Sin, the Human Condition,
Our grasp of Ellen White's understanding of sin is one
of the most critical themes to be settled if we are to gain clear
conceptions of her views on salvation. If we do not get this area right,
it will not only seriously skew how we understand her doctrines of
justification and perfection, but also seriously degrade our view of
For Ellen White, sin was defined as both acts of
transgressing God's will (1SM 320) and a condition of depravity that
involves inherited sinful "propensities,"
"inclinations," "tendencies," and a "bent"
to sin (that is, inbred or indwelling sin) (5BC 1128; Ed 29; IHP 195).
Depravity, Guilt, and "Original Sin"
In the area of depravity and sinful condition,
Ellen White's thinking is a bit elusive. Her concept of "original
sin" was certainly not in the Augustinian/Calvinistic tradition
of "total depravity." This view of total depravity is one of
the basic reasons Calvinists teach irresistible predestination. The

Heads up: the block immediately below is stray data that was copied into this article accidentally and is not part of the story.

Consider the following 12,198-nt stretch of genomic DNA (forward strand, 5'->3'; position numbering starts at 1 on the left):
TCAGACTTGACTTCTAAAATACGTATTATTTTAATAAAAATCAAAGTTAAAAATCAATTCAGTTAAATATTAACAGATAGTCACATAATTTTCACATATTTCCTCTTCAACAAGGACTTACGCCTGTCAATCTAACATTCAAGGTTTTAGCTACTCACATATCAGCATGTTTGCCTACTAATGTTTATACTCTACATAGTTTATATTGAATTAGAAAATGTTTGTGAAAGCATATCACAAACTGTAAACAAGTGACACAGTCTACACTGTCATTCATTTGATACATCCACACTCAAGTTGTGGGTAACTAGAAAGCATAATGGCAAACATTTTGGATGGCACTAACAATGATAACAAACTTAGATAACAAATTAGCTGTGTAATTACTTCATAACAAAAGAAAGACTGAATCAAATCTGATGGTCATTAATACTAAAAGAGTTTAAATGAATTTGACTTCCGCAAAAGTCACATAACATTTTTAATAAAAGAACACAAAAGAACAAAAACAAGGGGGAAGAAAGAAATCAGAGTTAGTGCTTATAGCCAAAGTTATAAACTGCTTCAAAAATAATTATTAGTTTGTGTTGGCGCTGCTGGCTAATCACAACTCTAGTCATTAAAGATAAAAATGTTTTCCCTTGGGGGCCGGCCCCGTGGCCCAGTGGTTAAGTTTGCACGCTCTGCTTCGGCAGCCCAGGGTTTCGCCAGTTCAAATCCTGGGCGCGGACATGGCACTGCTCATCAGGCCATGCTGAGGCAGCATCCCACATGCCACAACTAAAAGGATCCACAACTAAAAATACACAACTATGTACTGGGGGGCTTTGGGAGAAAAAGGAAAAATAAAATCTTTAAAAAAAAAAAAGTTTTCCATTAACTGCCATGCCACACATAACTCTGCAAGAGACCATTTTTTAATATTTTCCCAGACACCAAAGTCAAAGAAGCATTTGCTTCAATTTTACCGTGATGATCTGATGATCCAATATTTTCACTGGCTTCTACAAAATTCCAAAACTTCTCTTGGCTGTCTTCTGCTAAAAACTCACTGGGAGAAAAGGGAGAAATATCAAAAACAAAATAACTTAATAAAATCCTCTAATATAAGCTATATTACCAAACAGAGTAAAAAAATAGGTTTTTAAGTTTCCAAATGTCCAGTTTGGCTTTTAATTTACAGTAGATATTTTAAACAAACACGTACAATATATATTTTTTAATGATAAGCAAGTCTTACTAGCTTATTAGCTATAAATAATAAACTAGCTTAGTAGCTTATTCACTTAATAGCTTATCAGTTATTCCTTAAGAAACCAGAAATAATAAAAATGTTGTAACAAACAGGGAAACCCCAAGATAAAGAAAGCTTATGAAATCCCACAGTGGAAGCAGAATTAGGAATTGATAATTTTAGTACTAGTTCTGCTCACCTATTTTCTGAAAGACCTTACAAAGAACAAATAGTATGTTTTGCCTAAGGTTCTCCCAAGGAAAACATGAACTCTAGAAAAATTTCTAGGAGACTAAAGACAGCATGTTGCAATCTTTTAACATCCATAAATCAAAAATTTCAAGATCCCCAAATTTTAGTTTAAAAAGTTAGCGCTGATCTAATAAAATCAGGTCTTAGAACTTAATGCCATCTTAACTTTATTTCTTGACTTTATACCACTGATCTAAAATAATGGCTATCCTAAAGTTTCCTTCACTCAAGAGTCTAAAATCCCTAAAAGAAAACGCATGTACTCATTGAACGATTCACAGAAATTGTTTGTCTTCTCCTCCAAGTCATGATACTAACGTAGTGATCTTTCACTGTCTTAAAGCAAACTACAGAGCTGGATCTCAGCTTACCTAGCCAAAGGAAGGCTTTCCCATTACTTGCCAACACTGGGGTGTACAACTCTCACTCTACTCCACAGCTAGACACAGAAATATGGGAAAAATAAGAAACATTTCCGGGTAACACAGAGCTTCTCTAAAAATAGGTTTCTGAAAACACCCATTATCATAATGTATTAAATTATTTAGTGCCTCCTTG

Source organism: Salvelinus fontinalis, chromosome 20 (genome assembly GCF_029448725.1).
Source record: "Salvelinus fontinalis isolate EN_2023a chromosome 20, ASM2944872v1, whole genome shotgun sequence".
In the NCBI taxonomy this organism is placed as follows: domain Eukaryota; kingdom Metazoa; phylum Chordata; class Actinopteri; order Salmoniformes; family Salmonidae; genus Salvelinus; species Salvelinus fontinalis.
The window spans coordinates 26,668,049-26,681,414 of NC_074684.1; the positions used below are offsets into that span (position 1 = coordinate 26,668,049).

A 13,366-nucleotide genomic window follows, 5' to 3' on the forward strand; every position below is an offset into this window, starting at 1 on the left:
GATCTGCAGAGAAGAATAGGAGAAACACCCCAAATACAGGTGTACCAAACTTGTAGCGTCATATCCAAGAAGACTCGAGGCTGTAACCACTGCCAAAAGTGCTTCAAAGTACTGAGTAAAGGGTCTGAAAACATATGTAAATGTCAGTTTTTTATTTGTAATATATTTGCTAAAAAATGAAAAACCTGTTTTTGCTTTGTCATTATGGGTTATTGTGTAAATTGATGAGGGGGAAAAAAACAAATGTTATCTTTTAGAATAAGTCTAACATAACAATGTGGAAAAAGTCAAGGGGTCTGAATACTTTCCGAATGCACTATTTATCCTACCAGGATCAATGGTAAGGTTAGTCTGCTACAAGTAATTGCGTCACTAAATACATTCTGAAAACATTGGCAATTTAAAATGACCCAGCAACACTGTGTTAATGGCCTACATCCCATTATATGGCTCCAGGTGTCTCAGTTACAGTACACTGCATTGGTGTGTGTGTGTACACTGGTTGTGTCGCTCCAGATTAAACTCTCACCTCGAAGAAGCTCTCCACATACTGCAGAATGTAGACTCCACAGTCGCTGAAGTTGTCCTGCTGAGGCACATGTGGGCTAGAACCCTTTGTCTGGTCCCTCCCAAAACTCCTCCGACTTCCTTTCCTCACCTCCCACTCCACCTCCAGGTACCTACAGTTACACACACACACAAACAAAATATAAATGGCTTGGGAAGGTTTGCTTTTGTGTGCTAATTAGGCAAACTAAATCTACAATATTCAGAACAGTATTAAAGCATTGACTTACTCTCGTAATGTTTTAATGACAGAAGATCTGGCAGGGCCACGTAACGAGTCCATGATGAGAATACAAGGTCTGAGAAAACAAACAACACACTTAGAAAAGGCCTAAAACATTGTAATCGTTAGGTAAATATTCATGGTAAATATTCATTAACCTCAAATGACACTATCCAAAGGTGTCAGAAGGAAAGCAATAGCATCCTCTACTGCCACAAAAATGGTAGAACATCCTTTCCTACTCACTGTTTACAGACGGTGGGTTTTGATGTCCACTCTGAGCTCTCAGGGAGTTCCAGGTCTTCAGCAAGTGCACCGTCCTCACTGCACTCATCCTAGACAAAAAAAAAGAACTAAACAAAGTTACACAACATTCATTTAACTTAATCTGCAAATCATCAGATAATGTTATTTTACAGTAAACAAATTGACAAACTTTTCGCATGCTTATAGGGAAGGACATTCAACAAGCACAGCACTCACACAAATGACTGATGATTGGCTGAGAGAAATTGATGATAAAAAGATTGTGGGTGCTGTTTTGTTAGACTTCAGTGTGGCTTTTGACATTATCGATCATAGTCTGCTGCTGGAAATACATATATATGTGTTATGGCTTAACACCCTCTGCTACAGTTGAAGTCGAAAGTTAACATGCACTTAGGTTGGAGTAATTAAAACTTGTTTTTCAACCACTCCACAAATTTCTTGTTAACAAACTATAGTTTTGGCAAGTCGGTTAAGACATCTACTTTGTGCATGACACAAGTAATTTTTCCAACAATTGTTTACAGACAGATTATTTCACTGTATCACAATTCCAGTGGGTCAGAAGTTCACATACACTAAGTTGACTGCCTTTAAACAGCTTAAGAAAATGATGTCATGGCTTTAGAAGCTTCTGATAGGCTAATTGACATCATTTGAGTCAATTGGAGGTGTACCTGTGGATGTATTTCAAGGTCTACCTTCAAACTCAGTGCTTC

Calvinistic logic goes like this: Sinners are so deranged and depraved
by sin that they cannot even respond to God's redemptive initiative. Therefore, God must irresistibly bestow it upon whomsoever He so
chooses in His inscrutable wisdom.
Total depravity notwithstanding, there were elements in
her thought that definitely spoke of depravity as the natural,
inherited condition of sinful human beings. "We must remember
that our hearts are naturally
depraved and we are unable of ourselves to pursue a
right course" (IHP 163). Adam's sin definitely caused his
"posterity" to be "born with inherent propensities of
disobedience" (5BC 1128). But such "depravity" is not
"total depravity," and sinners still have the ability
(popularly called "free will") to respond to God's saving
To briefly sum up: the term original
sin (with its strong overtones of total
depravity) does not quite seem to fit her understanding. On the other
hand, being born morally neutral or with natural tendencies to do
right also does not fit. In the thought of Ellen White we humans come
into the world as tragically damaged goods, not simply unfortunate
babes in the woods who suffer lapses of memory and numerous little
mistakes. We are seriously depraved and corrupted!
Are We Born Guilty?
With depravity clearly understood, let us now turn
our attention to the most elusive element in Ellen White's thinking